In un intervento sul New York Times (link alternativo) il “radical centrist” Thomas Friedman basandosi sugli scritti di Ruchir Sharma, chief global strategist alla Morgan Stanley Investment Management, segnala di come un certo modo di intendere l’intervento pubblico abbia provocato forti diseguaglianze, situazioni paradossali ed un danno per l’economia reale.
“Socialism for the rich and capitalism for the rest” — a variation on a theme popularized in the 1960s — happens, Sharma explained in a phone interview, when government intervention does more to stimulate the financial markets than the real economy. So, America’s richest 10 percent, who own more than 80 percent of U.S. stocks, have seen their wealth more than triple in 30 years, while the bottom 50 percent, relying on their day jobs in real markets to survive, had zero gains. Meanwhile, mediocre productivity in the real economy has limited opportunity, choice and income gains for the poor and middle class alike.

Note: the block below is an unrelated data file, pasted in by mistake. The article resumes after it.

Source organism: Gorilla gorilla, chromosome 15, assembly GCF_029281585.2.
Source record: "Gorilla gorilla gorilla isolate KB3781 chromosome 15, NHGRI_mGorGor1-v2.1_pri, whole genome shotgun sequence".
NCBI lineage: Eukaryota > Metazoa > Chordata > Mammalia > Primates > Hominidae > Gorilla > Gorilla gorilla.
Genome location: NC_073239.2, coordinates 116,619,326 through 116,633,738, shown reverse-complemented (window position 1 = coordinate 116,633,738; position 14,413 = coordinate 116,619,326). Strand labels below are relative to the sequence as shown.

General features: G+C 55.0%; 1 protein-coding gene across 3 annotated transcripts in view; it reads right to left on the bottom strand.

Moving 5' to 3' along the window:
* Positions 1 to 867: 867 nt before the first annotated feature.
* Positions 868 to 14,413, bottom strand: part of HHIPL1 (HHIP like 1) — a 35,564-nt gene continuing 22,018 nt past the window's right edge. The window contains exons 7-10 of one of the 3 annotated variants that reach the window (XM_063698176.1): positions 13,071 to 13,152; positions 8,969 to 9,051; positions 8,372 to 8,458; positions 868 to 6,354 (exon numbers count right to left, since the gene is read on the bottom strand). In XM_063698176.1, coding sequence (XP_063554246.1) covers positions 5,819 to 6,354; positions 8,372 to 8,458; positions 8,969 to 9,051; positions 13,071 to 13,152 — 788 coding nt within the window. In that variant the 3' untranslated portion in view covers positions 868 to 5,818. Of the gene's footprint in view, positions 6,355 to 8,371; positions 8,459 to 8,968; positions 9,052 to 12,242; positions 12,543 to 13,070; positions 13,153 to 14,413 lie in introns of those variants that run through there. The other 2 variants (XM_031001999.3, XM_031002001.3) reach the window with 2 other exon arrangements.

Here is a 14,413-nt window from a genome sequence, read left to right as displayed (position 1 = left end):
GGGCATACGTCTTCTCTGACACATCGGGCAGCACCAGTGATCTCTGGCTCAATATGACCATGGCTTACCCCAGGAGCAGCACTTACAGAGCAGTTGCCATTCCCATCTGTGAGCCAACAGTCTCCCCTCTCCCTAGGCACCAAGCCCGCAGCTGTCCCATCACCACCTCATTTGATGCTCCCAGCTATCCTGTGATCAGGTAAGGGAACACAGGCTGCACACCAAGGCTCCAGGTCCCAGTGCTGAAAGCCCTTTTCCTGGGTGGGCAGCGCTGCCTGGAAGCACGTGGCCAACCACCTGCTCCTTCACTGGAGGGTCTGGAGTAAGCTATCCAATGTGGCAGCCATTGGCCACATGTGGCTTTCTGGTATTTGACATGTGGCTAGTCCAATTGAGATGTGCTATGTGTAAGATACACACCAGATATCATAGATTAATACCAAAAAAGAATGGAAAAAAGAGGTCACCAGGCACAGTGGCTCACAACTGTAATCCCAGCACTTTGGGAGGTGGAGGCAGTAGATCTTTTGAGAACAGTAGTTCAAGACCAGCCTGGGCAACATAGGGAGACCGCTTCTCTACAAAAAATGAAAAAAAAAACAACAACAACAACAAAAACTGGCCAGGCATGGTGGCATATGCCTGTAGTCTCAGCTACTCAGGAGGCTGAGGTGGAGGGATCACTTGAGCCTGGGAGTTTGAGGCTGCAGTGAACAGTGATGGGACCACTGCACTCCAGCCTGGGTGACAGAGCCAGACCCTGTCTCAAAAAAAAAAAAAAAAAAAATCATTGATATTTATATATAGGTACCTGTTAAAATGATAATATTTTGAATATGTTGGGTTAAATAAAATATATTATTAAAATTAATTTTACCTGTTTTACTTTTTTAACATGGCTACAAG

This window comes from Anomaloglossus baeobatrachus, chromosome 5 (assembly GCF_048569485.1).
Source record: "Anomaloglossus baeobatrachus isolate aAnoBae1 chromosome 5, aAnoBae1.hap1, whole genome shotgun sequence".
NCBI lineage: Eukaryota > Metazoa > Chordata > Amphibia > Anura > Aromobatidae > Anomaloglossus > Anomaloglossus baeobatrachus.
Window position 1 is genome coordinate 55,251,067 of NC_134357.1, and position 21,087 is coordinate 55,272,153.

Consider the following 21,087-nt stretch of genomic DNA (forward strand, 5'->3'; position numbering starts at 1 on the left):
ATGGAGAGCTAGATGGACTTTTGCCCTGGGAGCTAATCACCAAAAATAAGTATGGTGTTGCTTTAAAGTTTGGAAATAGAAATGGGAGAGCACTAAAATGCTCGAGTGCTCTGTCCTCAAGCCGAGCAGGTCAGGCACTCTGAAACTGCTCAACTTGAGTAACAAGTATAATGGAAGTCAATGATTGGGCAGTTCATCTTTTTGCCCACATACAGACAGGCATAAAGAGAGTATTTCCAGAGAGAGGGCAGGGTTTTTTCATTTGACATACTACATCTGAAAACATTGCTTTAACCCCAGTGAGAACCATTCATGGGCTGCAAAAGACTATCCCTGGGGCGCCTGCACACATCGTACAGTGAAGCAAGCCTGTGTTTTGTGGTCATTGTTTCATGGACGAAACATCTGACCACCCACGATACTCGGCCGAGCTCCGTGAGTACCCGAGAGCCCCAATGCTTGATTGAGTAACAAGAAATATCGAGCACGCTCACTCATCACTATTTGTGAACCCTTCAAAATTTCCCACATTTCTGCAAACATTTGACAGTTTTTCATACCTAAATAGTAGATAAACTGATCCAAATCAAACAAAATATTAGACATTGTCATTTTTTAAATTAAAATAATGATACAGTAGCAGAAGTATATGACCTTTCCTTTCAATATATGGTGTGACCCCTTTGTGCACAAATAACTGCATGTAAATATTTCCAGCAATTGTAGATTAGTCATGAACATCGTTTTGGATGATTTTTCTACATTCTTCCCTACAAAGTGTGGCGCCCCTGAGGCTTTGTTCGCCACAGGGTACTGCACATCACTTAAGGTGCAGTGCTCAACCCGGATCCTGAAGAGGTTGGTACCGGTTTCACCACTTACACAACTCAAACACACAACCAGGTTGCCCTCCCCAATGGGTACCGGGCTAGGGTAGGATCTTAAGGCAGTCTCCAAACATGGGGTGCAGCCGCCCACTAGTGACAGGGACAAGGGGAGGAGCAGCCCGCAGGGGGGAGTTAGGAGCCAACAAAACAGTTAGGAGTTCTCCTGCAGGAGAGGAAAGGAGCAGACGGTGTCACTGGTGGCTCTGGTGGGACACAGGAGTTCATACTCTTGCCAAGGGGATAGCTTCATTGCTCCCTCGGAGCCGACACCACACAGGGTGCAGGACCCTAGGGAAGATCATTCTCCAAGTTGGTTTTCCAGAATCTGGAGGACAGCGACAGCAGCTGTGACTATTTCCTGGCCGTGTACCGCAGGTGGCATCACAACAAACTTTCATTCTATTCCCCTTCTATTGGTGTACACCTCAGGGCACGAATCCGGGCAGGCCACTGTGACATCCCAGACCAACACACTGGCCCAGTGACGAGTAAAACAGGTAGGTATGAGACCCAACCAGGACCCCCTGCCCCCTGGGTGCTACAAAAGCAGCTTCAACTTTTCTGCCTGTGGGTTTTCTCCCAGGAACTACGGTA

The best evidence is the last year: We’re in the middle of a pandemic that has crushed jobs and small businesses — but the stock market is soaring. That’s not right. That’s elephants flying. I always get worried watching elephants fly. It usually doesn’t end well.